While these facts were generally conceded by petitioner, it contended that the fruit market was extremely competitive, that its margin of profit was law, and that it could not afford to deal directly with the buyers of small quantities of fruit; therefore, when several small customers were each to receive portions of a single carload of fruit, the broker as a matter of convenience was billed rather than the various small purchasers. As noted earlier, however, motive and intent are immaterial to a violation of section 2(c), if a sale upon which brokerage is paid has in fact been made. Mr. Frees, petitioner's general manager and the only witness to testify, did state that the transactions were not intended by the parties to be sales, but the credibility of his testimony was a matter for the determination of the hearing officer. Further, although it is not our function to weigh the evidence, it is certainly questionable whether much weight could be given Mr. Frees' statement in the light of the undisputed evidence outlined in the text above
See Jacob Siegel Co. v. Federal Trade Commission, 327 U.S. 608, 611-612, 66 S.Ct. 758, 90 L.Ed. 888
See Federal Trade Commission v. Mandel Bros., Inc., 359 U.S. 385, 392-393, 79 S.Ct. 818, 824, 3 L.Ed.2d 893 (1959)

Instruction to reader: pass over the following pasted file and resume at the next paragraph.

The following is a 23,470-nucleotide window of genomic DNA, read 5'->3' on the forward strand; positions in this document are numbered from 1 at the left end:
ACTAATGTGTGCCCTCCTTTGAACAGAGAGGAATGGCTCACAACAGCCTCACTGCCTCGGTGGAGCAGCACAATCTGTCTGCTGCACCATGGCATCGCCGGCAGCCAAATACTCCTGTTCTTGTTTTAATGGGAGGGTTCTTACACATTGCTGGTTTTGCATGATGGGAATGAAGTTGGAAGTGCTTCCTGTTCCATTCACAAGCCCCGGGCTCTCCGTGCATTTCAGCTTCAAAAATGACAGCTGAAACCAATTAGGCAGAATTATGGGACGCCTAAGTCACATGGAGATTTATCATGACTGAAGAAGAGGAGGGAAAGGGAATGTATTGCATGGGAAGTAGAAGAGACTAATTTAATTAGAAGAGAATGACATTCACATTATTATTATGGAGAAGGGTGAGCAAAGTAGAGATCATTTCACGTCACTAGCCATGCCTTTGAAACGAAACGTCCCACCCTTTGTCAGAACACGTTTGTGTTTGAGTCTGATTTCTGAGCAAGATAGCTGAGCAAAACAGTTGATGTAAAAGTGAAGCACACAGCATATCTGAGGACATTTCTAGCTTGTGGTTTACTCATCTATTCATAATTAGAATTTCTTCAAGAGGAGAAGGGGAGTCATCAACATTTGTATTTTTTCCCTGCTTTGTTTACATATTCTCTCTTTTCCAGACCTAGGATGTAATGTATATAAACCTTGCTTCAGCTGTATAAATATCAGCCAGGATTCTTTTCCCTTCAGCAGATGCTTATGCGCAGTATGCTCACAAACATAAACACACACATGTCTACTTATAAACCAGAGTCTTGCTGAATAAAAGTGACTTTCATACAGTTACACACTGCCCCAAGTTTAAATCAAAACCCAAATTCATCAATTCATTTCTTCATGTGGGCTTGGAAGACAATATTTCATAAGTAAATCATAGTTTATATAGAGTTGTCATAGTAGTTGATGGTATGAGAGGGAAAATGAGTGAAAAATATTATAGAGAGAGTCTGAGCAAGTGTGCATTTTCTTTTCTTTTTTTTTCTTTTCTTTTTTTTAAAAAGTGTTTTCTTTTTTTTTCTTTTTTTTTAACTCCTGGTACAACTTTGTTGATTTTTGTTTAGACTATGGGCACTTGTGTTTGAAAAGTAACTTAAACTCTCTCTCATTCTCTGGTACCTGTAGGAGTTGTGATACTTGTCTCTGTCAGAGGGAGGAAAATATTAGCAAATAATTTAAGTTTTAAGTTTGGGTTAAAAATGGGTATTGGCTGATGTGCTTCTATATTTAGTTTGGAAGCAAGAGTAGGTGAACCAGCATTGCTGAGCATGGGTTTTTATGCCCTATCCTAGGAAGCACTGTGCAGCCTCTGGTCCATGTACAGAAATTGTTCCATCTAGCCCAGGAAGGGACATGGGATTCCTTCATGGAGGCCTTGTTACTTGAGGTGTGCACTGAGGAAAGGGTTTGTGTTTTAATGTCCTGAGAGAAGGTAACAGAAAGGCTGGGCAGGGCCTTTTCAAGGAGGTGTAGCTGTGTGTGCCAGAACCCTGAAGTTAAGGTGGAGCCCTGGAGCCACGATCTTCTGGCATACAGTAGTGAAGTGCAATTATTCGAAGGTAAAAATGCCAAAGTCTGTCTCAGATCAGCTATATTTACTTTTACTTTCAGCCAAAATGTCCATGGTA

Petitioner cites Federal Trade Commission v. Henry Broch & Co., 368 U.S. 360, 82 S.Ct. 431, 7 L.Ed.2d 353 (1962) in support of its position that the order is too broad. In that case, the Court of Appeals for the Seventh Circuit had modified the Commission's order by striking out all references to 'any other seller principal' and to 'any other buyer,' thus confining the order to future sales between the parties to the transaction which was found violative of section 2(c). The Supreme Court reversed the Court of Appeals, holding that the Commission had wide discretion to formulate a remedy adequate to prevent repetitions of the violation and could properly ban repetitions in connection with transactions involving 'any' seller or buyer. With the exception that it contained the phrase 'in any other manner,' paragraph 2 of the Commission's order in that case contained language similar to that used in the order of the Commission in the present case. The Supreme Court stated the following concerning paragraph 2:
'We do not wish to be understood, however, as holding that the generalized language of paragraph (2) would necessarily withstand scrutiny under the 1959 amendments.'
The Court, although raising a question concerning the language used, did not hold it to be insufficient; nor did not Court point out in what respect the language might be considered inappropriate. It could be that the language 'in any other manner,' which is extremely broad, was the target of the Court's comment.